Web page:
How do I teach writing with Common Core? I’ve focused on two things: moving to doing short response writing assessments instead of multiple choice, and putting the reading we do in subject areas on the same level and at the same time I do my assessment of English Language Arts stories and texts. Some of the things I do are not different than my prior writing instruction, and no doubt many things will change over time. I don’t think of what I’m doing as based on Common Core, since the standards are supposed to be neutral on issue of instruction. I’d prefer to think of this as focusing on best practices.

Here are some of the things I’ve done:

* Moving the reading of content lessons (science and social studies) to the morning reading block.

* Doing a weekly short response written assessment on our English text, whatever novel we’re reading, social studies, and science, and limiting it to one question. This means more focus on quality and less on quantity.

* Giving students a check list (rather than a longer rubric) for grading, so they can see more easily where they met expectations, or fell short. These check lists help me derive a grade for their writing (based on the total), and to focus on specific parts of their writing to grade them in content areas.

* I show students examples of strong writing when we review their writing each week.

I’ve also tried to mix in alternative formats and technology:

* Students do writing and deliver a weekly podcast on what they’ve learned.

* I show high quality videos (Human Family Tree, Planet Earth, the Abolitionists, etc.) to engage their interest, and to get them to think analytically about information in a multimedia format.

* Students are offered opportunities to do assessment in alternative formats, like comics/graphics.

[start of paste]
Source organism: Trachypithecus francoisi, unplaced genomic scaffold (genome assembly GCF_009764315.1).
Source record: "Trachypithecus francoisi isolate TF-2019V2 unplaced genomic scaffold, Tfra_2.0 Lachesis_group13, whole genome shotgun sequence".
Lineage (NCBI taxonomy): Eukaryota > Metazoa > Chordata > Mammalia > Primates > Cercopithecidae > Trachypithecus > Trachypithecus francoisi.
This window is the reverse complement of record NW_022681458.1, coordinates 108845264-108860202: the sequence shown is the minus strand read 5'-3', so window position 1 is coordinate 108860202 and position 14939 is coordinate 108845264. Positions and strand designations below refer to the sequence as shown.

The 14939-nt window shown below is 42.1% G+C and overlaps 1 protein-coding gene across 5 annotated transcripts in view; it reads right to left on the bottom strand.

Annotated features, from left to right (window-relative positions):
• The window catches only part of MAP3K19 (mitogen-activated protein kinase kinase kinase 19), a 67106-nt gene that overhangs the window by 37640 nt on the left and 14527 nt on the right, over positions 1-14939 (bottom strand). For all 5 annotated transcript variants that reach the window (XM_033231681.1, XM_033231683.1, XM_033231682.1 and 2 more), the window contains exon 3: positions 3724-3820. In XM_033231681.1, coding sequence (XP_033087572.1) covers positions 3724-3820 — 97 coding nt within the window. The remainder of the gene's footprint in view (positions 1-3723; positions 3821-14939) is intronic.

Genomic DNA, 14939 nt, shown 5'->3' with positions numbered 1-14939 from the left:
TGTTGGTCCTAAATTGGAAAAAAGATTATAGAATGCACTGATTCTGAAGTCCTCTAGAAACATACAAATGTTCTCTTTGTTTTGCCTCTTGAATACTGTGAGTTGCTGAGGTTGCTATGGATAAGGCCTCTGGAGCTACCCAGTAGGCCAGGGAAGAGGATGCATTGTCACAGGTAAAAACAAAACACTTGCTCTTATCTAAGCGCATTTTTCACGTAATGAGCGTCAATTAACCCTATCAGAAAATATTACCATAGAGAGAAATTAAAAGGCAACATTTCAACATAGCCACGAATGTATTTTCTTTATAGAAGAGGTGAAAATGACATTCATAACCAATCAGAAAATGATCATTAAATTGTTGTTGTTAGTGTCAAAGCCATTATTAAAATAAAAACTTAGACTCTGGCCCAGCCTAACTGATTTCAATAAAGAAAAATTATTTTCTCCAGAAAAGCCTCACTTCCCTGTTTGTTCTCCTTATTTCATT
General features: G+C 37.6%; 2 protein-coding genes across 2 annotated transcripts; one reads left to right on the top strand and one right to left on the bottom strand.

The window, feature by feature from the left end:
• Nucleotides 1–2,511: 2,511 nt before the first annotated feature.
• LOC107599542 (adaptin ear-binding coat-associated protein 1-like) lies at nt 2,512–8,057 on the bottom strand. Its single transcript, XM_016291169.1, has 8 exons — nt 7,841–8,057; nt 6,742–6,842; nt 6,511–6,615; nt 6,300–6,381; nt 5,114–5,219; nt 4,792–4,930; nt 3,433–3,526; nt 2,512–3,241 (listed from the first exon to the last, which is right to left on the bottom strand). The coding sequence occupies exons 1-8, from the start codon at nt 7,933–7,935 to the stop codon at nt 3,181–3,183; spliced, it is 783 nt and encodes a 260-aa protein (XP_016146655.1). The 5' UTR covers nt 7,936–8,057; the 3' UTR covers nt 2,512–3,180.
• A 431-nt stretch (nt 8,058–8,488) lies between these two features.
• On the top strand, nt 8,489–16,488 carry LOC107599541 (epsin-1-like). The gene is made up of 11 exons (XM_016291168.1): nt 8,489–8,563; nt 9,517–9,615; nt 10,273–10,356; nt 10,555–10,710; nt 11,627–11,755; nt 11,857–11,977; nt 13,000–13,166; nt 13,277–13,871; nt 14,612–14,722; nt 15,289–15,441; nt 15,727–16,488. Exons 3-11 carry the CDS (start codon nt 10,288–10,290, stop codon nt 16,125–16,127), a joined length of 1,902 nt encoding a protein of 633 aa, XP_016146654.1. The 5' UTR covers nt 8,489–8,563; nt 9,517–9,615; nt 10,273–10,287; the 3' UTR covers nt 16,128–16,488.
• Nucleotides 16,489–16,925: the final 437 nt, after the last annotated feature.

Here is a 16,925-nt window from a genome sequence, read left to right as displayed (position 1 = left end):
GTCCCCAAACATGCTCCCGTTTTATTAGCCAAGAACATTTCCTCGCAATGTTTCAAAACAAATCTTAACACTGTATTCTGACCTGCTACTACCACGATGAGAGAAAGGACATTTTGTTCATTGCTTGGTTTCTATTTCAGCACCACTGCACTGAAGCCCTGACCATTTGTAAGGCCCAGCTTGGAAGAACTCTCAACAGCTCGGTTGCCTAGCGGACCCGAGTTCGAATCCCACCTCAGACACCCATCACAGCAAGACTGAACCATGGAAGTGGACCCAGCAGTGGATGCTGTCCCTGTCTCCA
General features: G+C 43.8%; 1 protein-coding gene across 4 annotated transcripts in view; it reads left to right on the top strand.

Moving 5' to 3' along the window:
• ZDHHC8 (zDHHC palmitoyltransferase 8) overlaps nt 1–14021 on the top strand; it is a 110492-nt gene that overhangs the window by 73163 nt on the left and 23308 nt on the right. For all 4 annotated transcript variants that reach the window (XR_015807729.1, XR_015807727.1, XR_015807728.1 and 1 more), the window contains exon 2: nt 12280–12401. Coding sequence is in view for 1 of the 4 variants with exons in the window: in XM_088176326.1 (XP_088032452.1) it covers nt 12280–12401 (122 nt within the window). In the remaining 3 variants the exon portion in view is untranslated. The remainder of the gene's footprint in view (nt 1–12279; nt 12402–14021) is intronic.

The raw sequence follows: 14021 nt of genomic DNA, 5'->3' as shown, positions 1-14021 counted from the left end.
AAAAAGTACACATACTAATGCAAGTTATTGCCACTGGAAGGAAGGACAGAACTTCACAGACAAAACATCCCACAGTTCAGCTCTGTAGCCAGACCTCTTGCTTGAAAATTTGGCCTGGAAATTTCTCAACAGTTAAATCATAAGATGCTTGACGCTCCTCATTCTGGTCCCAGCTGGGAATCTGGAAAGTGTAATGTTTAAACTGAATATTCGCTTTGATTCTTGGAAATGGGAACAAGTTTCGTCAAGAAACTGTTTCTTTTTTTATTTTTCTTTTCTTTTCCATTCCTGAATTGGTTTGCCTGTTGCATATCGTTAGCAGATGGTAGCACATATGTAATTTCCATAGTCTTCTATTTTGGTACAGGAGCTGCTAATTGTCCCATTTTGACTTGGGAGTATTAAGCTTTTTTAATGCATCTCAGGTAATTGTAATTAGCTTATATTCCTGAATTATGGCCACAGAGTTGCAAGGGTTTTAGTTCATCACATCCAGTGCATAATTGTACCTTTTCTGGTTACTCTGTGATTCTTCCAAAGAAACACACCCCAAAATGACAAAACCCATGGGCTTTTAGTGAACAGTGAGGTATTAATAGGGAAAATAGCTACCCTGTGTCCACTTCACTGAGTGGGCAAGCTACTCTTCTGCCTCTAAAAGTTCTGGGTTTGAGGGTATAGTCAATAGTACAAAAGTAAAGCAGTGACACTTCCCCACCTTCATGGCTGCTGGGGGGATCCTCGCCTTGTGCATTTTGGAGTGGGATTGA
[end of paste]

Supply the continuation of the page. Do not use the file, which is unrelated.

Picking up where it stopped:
I’d like to do more things. The students are still coming from a writing program (influenced by Reeves) that emphasizes teaching some specific forms of writing formats. I’m concerned this stifles voice, and their writing is too mechanistic. My goal is to develop more voice in my students’ writing.

Responses From Readers

Joanne Yatvin:

I consider [reading] the most important factor in learning to write. Because written and spoken language are very different in many dimensions, learners need to read a lot to find out what good writing is like. Those students who read the works of good writers absorb their tacit lessons about form, vocabulary, sentence structure, etc. In my own work as a teacher, school principal and writer on writing, I have advocated for allowing--no, encouraging--students and especially English language learners to model their writing closely on the literature they’ve read. For example, after reading Judith Viorst’s “Alexander and the Terrible, Horrible, Very Bad, No Good Day,” elementary grade students can write about their own bad, good, or boring days using Viorst’s structure and as much of her language as they need. The most capable writers are encouraged to move farther away from the original while still describing a significant day in their lives.


Writing for an audience, and understanding what the audience expects, is very important. I have a poster that I made hanging in my classroom: “Readers Have Expectations ... Writers Have Responsibilities.” It shows the two sides of the literary coin, how you can’t have a writer without a reader, and vice versa.


Commenting on the first post in this series, Developing Student Writers By Letting Them Talk, wrote: This reminded me of what cognitive instruction professor at Radford Univ., the late Dr. Joan Fulton [a Piaget scholar] called “talking on paper.” She gave the nod to Vygotsky’s interpretation, of thinking being the next step after toddler and preschooler’s describing what was happening as they played, thinking was talking in the mind. She called writing “talking on paper.” It makes the concept more reachable to the younger student, and helps older students when learning about homely, conversational, sophisticated, and literary levels of speech/writing.

A number of readers commented via Twitter, and I’ve collected them using Storify:

Thanks to Amy, Alice and to readers for their contributions!